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 APPENDIX C 11:55 a.m. LUNCH 12:50 p.m. Panel Presentations: Pain and Pain Perception Karen Berkley Professor, Psychology and Neuroscience Department of Psychology Florida State University Emeran Mayer Professor Departments of Medicine, Physiology, Psychiatry, and Biobehavioral Sciences Director, UCLA Center for Neurovisceral Sciences and Women’s Health University of California–Los Angeles Linda LeResche Professor Department of Oral Medicine School of Dentistry University of Washington 1:20 p.m. Discussion with Panelists and Attendees Chi-Ming Lee, Moderator Executive Director, Translational Science AstraZeneca Pharmaceuticals 1:50 p.m. Panel Presentations: Sleep Medicine Roseanne Armitage Professor, Department of Psychiatry Adjunct Professor, Department of Psychology Director, Sleep and Chronophysiology Laboratory University of Michigan Jeanne Duffy Assistant Professor of Medicine Division of Sleep Medicine Harvard Medical School Director, Chronobiology Core Division of Sleep Medicine Department of Medicine Brigham and Women’s Hospital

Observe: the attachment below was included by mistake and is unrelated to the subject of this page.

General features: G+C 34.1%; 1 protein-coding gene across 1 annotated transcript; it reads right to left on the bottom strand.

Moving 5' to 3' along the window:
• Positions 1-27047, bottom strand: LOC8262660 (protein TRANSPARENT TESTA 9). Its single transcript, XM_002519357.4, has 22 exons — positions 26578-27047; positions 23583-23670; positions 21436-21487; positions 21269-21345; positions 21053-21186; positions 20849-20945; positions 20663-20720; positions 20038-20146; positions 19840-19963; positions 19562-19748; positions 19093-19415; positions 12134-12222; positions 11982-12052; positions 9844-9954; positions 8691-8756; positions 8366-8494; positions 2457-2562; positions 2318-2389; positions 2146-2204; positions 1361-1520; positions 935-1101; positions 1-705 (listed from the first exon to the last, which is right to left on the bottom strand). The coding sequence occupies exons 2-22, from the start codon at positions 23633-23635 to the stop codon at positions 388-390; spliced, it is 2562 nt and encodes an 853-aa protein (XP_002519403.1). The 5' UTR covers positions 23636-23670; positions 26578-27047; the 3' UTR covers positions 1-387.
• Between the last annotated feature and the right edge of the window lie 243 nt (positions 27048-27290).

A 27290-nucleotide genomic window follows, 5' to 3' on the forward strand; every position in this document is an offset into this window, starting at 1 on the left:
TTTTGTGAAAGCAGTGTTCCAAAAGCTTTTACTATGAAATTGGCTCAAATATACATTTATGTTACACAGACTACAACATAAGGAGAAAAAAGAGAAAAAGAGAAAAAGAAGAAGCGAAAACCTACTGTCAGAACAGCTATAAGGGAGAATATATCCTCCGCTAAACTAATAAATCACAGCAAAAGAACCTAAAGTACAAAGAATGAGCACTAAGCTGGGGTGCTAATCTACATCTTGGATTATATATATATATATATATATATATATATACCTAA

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 SEX DIFFERENCES AND IMPLICATIONS Rachel Manber Professor, Psychiatry and Behavioral Science Director, Stanford Sleep Medicine Clinic Stanford University Martica Hall Associate Professor Psychiatry, Psychology, and Clinical and Translational Sciences University of Pittsburgh School of Medicine 2:30 p.m. Discussion with Panelists and Attendees Rae Silver, Moderator Professor, Natural and Physical Sciences Columbia University 3:00 p.m. BREAK 3:15 p.m. Panel Presentations: Multiple Sclerosis and Neuroinflammation Robert Fox Staff Neurologist and Medical Director Mellen Center for Multiple Sclerosis at Cleveland Clinic Halina Offner Professor, Neurology and Anesthesiology and Perioperative Medicine Oregon Health and Science University Rhonda Voskuhl Professor, Neurology Director, Multiple Sclerosis Research and Treatment Program University of California–Los Angeles 3:45 p.m. Discussion with Panelists and Attendees Paul Hoffman, Moderator Associate Chief of Staff for Research and Program Development North Florida/South Georgia Veterans Health System